• Full part simulation with collision detection, allowing the programmer to eliminate potential issues before sending the program to the manufacturing floor.
  • Auto-programming functions to automatically program parts based on the geometry of the model.
  • Support of as many as six axes simultaneously.
  • The ability to modify tool paths through sheet offset, cutter offsets and axis translations

The SmartTechnique software, meanwhile, keeps the cutting nozzle properly spaced from the part surface for optimal processing, and even corrects for part placement and variation when processing rotary parts on a vertical axis. Another SmartTechnique application, Smart Pierce, according to Prima Power Laserdyne, provides productivity improvements to Lasercraft by eliminating large pierce points and achieving relatively fast pierce times, minimizing the potential for part distortion. That’s particularly important on thinner metal-spun and stamped parts, according to Claycomb, for accuracy and for cosmetically correct appearance. Also, Smart Pierce helps to minimize drilling spatter.

And, yet another feature Lasercraft has begun to utilize: right-angle assemblies for the standard focusing lens, for processing inside of cylinders with diameters as small as 60 mm.

20 Years Later, and Still “Wowed”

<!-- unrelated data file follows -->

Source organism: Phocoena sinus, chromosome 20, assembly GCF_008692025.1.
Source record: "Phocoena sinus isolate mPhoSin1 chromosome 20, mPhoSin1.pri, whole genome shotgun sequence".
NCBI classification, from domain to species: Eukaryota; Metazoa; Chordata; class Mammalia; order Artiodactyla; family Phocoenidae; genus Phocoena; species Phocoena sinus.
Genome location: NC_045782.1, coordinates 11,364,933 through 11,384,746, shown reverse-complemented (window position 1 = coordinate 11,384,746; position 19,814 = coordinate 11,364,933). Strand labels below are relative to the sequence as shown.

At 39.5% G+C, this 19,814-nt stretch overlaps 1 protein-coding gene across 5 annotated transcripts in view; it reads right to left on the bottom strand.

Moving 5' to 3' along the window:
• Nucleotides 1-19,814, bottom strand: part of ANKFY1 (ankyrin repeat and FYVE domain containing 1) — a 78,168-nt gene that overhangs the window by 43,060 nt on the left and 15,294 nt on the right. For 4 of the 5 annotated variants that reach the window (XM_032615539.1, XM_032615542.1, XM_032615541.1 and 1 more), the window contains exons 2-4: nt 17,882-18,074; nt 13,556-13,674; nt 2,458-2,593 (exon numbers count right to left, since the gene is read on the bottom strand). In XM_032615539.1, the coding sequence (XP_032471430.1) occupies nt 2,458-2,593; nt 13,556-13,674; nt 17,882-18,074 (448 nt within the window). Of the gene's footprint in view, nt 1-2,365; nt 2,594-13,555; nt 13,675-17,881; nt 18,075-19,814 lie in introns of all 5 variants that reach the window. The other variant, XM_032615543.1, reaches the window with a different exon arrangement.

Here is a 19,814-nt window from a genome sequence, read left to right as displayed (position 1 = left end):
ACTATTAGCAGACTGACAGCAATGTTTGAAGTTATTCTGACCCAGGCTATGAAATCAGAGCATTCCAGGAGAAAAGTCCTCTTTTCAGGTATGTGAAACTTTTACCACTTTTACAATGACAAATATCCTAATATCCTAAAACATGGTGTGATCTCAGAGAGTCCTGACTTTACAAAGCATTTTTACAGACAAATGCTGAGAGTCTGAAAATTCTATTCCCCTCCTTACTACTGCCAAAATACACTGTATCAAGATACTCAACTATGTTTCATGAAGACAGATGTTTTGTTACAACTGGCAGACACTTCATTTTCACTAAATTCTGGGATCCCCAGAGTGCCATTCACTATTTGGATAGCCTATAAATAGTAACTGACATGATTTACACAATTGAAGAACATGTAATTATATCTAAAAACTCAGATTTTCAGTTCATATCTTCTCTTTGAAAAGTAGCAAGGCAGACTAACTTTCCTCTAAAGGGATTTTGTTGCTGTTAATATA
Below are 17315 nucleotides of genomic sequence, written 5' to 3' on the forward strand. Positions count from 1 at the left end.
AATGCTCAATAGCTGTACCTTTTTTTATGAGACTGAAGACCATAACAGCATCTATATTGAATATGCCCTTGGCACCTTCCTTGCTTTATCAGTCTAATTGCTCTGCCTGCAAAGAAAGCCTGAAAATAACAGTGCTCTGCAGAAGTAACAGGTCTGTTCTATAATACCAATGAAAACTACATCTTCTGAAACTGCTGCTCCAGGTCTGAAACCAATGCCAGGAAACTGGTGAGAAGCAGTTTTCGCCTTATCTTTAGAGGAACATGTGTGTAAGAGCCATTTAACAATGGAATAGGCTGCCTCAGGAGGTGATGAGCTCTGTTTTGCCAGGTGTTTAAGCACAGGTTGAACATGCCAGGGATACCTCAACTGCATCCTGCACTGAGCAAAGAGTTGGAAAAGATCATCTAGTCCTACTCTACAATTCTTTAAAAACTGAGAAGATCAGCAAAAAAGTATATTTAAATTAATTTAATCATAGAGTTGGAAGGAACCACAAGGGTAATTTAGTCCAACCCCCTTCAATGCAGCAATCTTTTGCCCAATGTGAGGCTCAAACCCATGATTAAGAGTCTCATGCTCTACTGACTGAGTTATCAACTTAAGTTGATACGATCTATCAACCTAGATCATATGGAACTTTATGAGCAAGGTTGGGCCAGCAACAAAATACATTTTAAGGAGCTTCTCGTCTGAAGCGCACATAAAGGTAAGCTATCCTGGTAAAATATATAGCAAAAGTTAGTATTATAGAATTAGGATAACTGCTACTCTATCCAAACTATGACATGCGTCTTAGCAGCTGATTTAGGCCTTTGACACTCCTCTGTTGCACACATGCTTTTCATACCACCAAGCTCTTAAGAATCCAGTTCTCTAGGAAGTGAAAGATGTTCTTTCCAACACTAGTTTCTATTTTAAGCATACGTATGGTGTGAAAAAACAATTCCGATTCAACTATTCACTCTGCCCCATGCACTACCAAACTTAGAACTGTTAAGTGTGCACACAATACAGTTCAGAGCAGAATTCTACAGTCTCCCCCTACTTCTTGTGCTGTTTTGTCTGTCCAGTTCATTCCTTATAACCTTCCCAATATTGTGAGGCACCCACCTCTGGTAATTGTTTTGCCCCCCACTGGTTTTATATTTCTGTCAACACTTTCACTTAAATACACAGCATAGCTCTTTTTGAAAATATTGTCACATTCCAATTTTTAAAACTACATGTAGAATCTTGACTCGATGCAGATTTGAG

Using the new machine and its accompanying software, with full part simulation and collision detection, Ed Farley, Lasercraft’s “shop-floor guru” and laser expert, has marveled at its performance, according to Claycomb. From the first complex cutting run of 10,000 parts for inclusion in new Hemi automotive engines, to a half-dozen prototypes for an appliance customer, Farley “was amazed, actually shocked, at all of the productivity benefits,” Claycomb says, “including the rapid output of part information and fast programming capability. Ed has been a key part of our success, as has our team of 14 employees.

 “It all began 20 years ago,” Claycomb continues, “with Lasercraft cutting tubing and reflectors for the lighting industry. Soon metal stampers came to us with stamped parts with hole requirements they couldn’t handle, requiring five-axis processing and with short turnaround times. Just last week, a customer came to us on a Friday morning with prototype parts needing hole placement. Using our new machine, we processed and delivered the parts that afternoon.”

In addition to five-axis laser cutting, Lasercraft designs, builds and operates automated machining processes for some customers. So it’s no surprise that the company has plans to automate its new laser-cutting machine with material load/unload equipment.

“The machine design complements automation, with easy access from the front and both sides,” says Claycomb. “It’s really helped make our laser operations more efficient and productive at a time when our customers and the marketplace demand it.” MF

Article provided by Prima Power Laserdyne; www.primapowerlaserdyne.com.

 

See also: Prima Power Laserdyne, LLC